Said more explicitly, if the sons and daughters of members of Congress, of the corporate leadership, of the billionaire class, of the Ivy Leagues, of the elite in general, were exposed to the possibility of combat, would we have less war? From a socio-economic class perspective, the AVF is inherently unfair.

Major General (Ret) Dennis Laich served 35 years in the U.S. Army Reserve. Col. (Ret.) Lawrence Wilkerson is visiting professor of government and public policy at the College of William and Mary. He was chief of staff to secretary of state Colin Powell from 2002-05, special assistant to Powell when Powell was chairman of the Joint Chiefs of Staff (1989-93), and deputy director and director of the USMC War College (1993-97).

100 Comments (Open | Close)

100 Comments To "The Deep Unfairness of America’s All-Volunteer Force"

#1 Comment By J Harlan On October 17, 2017 @ 7:58 am

On the issue of HR costs and fairness if you were to have a draft presumably privates would be paid less but why would officers and NCOs take a pay cut. They wouldn’t so since privates make up less than half the armed forces and of course are paid the least the savings would be minimal.

WRT fairness. What happens to the draftee who would have joined anyways for a job. The guy who joins to get out of whatever crummy situation he’s in? Does he take a pay cut or is there a work around for “volunteers”. If so there are no savings. If there is only one pay rate then the poor who would have joined get paid less while the rich kids simply have some extra spending money.

#2 Comment By Conewago On October 17, 2017 @ 8:49 am


Your idea of recruiting military officers for Congress will fix nothing. John McCain is a military officer, who served with distinction, yet he is one of our worst offenders in the realm of neocon hawkery.

Secondly, what contributed to the Roman Empire’s ability to pay for soldiery was the promise of land and citizenship. As resources became scarcer and the political class became more corrupt, land became less and less available and the benefits of citizenship shrunk as the central government’s ability to govern collapsed.

Here in America, most of us live as renters. Our ancestors, many of them, came here to have their own land; a nation of small landowners and farmers. Today we are a nation of blind suburban swine living for the next bread, and the next circus. Maybe it is good that the circus athletes of the NFL should strike some zest into that organization, which serves the political classes well in giving the sheep something to focus upon outside of their own souls. A soulless realm of dull consumers is one in which overlords can make a profit. It also helps them create endless wars – the ultimate racket.

Also, your use of the plural is incorrect in this case.

#3 Comment By EliteCommInc. On October 17, 2017 @ 9:44 am

“One word refutes the whole premise: Vietnam.”

Our efforts in S Vietnam reflect one of the few attempts to defend another state in support of their desire to decide for themselves how they would like to be governed. It was a hard fought issue with mountains of lousy management decisions. had we helped the S. Vietnamese secure that victory, North Vietnam would years ahead of China in clamoring foe “freer markets and inevitably democracy most importantly state stability.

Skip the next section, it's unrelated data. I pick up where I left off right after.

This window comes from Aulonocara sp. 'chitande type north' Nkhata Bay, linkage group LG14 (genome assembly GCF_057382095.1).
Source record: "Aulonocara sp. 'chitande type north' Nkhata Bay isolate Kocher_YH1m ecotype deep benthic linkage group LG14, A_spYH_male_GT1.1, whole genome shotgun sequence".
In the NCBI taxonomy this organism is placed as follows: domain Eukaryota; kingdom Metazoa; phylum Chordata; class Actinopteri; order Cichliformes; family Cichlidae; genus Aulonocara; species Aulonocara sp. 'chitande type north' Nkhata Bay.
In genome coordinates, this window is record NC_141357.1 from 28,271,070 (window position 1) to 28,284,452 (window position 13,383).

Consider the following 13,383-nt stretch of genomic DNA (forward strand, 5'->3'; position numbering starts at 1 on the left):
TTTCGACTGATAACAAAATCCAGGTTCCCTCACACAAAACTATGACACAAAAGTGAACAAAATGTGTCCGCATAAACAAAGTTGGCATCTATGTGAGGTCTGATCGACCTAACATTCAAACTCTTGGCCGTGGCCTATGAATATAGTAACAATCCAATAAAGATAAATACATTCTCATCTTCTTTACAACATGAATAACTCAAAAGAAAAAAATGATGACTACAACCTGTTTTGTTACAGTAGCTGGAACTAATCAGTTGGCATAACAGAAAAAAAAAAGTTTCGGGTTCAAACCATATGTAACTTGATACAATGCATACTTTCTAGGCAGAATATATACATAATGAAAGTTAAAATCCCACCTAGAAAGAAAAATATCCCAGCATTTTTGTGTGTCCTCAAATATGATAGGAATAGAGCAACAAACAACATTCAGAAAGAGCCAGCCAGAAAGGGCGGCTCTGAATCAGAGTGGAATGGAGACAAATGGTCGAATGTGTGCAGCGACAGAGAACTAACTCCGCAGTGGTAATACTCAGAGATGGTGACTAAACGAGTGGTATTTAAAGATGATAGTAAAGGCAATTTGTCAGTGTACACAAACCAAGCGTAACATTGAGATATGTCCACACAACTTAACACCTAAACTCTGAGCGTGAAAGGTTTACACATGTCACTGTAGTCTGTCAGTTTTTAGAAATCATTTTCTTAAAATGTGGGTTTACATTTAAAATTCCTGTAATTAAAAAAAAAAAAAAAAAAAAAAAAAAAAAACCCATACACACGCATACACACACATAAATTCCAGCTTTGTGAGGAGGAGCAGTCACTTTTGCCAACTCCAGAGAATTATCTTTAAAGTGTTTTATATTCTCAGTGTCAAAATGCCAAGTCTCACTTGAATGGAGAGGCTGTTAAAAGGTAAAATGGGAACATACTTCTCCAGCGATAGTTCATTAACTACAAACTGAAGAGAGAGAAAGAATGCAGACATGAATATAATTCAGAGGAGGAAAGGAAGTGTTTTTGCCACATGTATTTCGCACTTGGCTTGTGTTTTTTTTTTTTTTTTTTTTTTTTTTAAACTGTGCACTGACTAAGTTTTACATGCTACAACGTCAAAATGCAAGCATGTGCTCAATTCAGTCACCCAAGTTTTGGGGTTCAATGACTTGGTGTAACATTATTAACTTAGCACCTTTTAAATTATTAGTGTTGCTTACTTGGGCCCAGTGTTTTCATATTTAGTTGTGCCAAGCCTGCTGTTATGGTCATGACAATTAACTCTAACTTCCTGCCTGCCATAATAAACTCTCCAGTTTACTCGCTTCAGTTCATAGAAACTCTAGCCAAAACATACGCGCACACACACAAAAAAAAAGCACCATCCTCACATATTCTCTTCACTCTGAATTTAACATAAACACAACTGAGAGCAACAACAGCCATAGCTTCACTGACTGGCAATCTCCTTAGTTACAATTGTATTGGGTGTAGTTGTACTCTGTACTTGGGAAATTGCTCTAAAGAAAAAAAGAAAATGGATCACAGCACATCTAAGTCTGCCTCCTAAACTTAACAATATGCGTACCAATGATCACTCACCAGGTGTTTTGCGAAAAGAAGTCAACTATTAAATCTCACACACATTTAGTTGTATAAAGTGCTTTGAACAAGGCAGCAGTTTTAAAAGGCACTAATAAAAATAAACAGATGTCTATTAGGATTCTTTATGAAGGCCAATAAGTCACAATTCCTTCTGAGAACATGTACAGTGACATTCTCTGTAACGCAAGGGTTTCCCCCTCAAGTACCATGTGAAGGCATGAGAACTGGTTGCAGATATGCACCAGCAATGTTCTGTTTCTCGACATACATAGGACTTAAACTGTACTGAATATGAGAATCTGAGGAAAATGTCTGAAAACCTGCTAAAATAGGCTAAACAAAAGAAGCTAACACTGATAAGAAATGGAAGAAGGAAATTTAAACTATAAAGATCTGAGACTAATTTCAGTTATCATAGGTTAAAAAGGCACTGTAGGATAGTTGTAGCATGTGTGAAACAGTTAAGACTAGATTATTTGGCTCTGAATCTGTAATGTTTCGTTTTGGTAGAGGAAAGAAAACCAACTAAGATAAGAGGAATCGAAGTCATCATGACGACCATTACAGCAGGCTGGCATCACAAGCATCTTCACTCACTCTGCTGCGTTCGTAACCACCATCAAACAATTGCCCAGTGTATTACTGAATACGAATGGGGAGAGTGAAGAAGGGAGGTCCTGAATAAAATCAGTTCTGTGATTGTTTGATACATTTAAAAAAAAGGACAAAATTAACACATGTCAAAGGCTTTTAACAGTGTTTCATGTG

I would suggest that a look at that period reveals something else. The decline of a greater social grasp of hat it means to be a citizen and why loyalty to that citizenship matters. That without it no state can survive. If one actually listens to the rationale of the protests from beginning to end, they are emotionally driven and they are routinely factually incorrect.

Gulf of Tonkin or no, we were going to defend . Vietnam’s desire to forge their own path, a a recognized independent state, they certainly had that right.

The current foreign engagement are not in any manner similar a to cause.

#4 Comment By EliteCommInc. On October 17, 2017 @ 10:04 am

” Vietnam did not attack the US (Gulf of Tonkin was admitted to be a sham by none other than the war’s defense secretary, Robert McNamara, and the US had Special Forces killing in North Vietnam before the ginned up Gulf of Tonkin incident); the US attacked North Vietnam.”

I would encourage you to read the long discussion about the Ken Burn’s documentary on this matter. I would also encourage you to listen to the Presidential audio tape about the Tonkin episode as well as Pres Johnson’s view before entering the existing conflict in Vietnam. Unfortunately Sec of State McNamarra’s comments in the Fog of War are constantly misconstrued. Here’ the actual rendering.


The Navy simply got it wrong . . . It was not made up. It is an example of

“The Fog of War.” Further his comment about Vietnam is in hindsight, and even today the hindsight is highly questionable. The scenario’s are vastly different than what occurred in Afghanistan or Iraq.

Clearly the period in question is a turning point but Vietnam only provided a backdrop to a much deeper question regarding what it mean to be a citizen.

#5 Comment By Wizard On October 17, 2017 @ 10:26 am

The idea that resurrecting the draft would somehow make the rich and powerful less eager to use military force is ludicrous on its face. Who honestly thinks that we could, much less would, come up with a system that can’t be gamed? “No exceptions! No deferments!” you say. Nice slogan, but not something that’s going to fly in the real world. If nothing else, there are simply a lot of people out there that the military doesn’t need or want. Even if the elite can’t completely exempt themselves and their children from service, there are more subtle ways to ensure that they end up in the safest, cushiest billets.